The Hill tribes of northern Thailand

Chiang Mai Travel Blog

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No hope, I was up all night, severely sick. Had to call the doctor in the end, she dosed me up and told me to stay in bed for a day. Felt okay when I woke up though, so I talked Jodie into still going on the trek.

 

Our trek was to see the hill tribes of northern Thailand. Each tribe has their own language, customs, dress and used to have their own releigion. The major tribes are the Akha, Lahu, Lisu, Mien, Hmong and the Karen.

 

The Akha are originally from Tibet, and are the poorest tribe.

The Lahu were also originally from Tibet, and are divided into five groups – red, black, white, yellow and Sheleh. The Lisu are from Tibet and are unique with a multi-tribe rulership. The Mien are from central China, while the Hmong are from South China. The largest group is the Karen, who are from Myanmar and are divided into Shaw, Pwo, Pa-O and Kayah groups. All the groups except the Karen have traditional opium use, but this has now been outlawed (successfully our guide tells us) by the Thai government, although since the north is all National Park, some hill tribe members take the five day trek into Myanmar (Burma) to use it (the tribal groups are actually spread over northern Thailand, southern China, Myanmar, Laos, Yunnan and Vietnam. The hill tribes all used to practise shifting slash and burn agriculture, but in Thailand this has been banned as they live in a National Park, and they have been forced to build permanent villages with schools and so forth, where they grow pigs, water buffalo, chickens, dogs (a delicacy to the Akha) and mountain rice.

 

Our guide for the trip were Cimi and his brother-in-law Te. They were both of the Shaw Karen hill tribe. The other people on the trek were a German family (Matthias, Brigit, Vera and Karen) and an Australian (Lisa). Three Italian boys were meant to come with us, but after some problems with them bringing prostitutes back to their rooms, thankfully they did not.

 

First we had an hours drive to Mae Malai (a village north of Chiang Mai) were Cimi and Te picked up our food for the next few days, then another hours drive to Huai Nam Dang National Park, where we stopped at a waterfall for lunch. We had a half hour climb up slippery slopes in the humid heat to reach a waterfall, which, while quite nice, just wasn’t worth it. Probably the reason was just to give Cimi and Te time to cook lunch. While there three Swedish boys that were running late joined the group, so for the next car ride Te had to ride on the roof.

 

Another half hour drive and we reached the end of the road at the hot springs. These geothermal springs were at 100° with metre high water plumes and massive amounts of steam being generated. They are hot enough to boil an egg in five minutes and cook vegetables (but not meat, Cimi tells us). Strangely though a herd of cows were grazing by the springs edge – I guess it wasn’t hot and steamy enough for them. From here we walked for an hour and a half to a Shaw Karen village called Pong Noi. The track was uphill for most of the way (until we descended into the valley where Pong Noi was), and it was terribly hot and sweaty, but at least it was not as slippery as the trek to the waterfall was.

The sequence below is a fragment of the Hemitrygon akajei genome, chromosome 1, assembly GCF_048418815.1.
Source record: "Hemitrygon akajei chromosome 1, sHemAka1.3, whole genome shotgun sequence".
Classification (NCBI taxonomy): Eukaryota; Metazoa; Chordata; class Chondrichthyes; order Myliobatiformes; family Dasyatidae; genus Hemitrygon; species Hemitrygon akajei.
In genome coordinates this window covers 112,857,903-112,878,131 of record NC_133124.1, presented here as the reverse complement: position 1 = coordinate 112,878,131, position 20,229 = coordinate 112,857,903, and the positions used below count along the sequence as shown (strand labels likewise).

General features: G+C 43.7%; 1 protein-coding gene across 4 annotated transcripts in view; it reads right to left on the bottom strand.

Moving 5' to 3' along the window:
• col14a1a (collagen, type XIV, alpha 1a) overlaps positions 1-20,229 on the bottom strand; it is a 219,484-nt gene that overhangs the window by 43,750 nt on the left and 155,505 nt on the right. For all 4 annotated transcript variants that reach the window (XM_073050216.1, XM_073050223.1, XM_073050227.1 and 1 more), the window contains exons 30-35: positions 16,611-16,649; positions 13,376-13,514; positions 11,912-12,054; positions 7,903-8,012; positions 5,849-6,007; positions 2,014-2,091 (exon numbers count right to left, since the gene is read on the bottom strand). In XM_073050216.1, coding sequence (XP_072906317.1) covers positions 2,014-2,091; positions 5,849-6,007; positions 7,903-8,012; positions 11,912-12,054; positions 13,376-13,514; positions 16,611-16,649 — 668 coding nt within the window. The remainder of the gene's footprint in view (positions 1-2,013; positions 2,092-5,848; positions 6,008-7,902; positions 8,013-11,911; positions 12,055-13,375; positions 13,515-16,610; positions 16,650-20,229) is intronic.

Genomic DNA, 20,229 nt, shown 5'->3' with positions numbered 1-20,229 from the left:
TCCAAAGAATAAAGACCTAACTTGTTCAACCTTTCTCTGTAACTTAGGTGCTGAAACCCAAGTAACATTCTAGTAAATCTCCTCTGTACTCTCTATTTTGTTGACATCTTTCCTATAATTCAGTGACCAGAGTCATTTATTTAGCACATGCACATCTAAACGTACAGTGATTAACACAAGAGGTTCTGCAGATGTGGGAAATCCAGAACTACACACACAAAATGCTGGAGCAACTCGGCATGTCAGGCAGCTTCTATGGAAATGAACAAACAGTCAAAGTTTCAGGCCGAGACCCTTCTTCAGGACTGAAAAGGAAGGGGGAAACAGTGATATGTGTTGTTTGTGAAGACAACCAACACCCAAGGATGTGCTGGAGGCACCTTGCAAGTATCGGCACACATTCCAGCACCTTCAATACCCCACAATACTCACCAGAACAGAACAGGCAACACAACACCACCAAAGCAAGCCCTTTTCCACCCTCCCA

We spent the night in the village in their guesthouse (they have tourists every night, but besides from building the guesthouse and wearing some modern clothes they have kept their traditional ways). The Karen used to practise Animalism and believe in ghosts, but 20 years before missionaries had converted them all to Catholicism. They kept pigs and buffalo to eat (especially raw meat heavily spiced) and grew mountain rice, and also hunted (which explained the lack of wildlife we saw in this ‘National Park’). Cimi told us about the time Te went hunting with dogs and another tribal man. The dogs found something, and barked at the base of the tree. The first man came along and saw a small iguana, so he climbed up after it, and as it climbed he went further up. Te came along, saw the barking dog and looked up. He saw a monkey shape and the red of a baboon’s bum (the guy’s pocket bag) and of course shot the monkey. After being airlifted to the hospital the other guy eventually survived. The Karen always shoot monkeys as they eat crops (they only shoot gibbons for food, as they leave the crops alone), but since monkeys are so clever, they avoid the hunters. Since the hunters are always men, they don’t flee from women, so when monkeys become a particular nuisance the hunters dress up as women (become ‘lady-boys’ as Cimi told us) to go and shoot monkeys. Cimi told us all this as we had tea by candle light. He also pointed out an ex-girlfriend of his which he nearly married (unlike some of the other tribes, the Karen are not promiscuous and only have post-marital sex). He said she is only a ‘black-and-white TV’ now, but when he was going out with her she was a ‘colour TV with remote control’. He was particularly fond of this metaphor (and also ‘old buffalo eats young grass’). He also told us that the Karen used to believe that getting tattoos made a man invincible to knives and guns, but a few incidents like Te’s has stopped that. We spent the night in the group dorm on the hard bamboo floor under mosquito nets.

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Chiang Mai
photo by: Stevie_Wes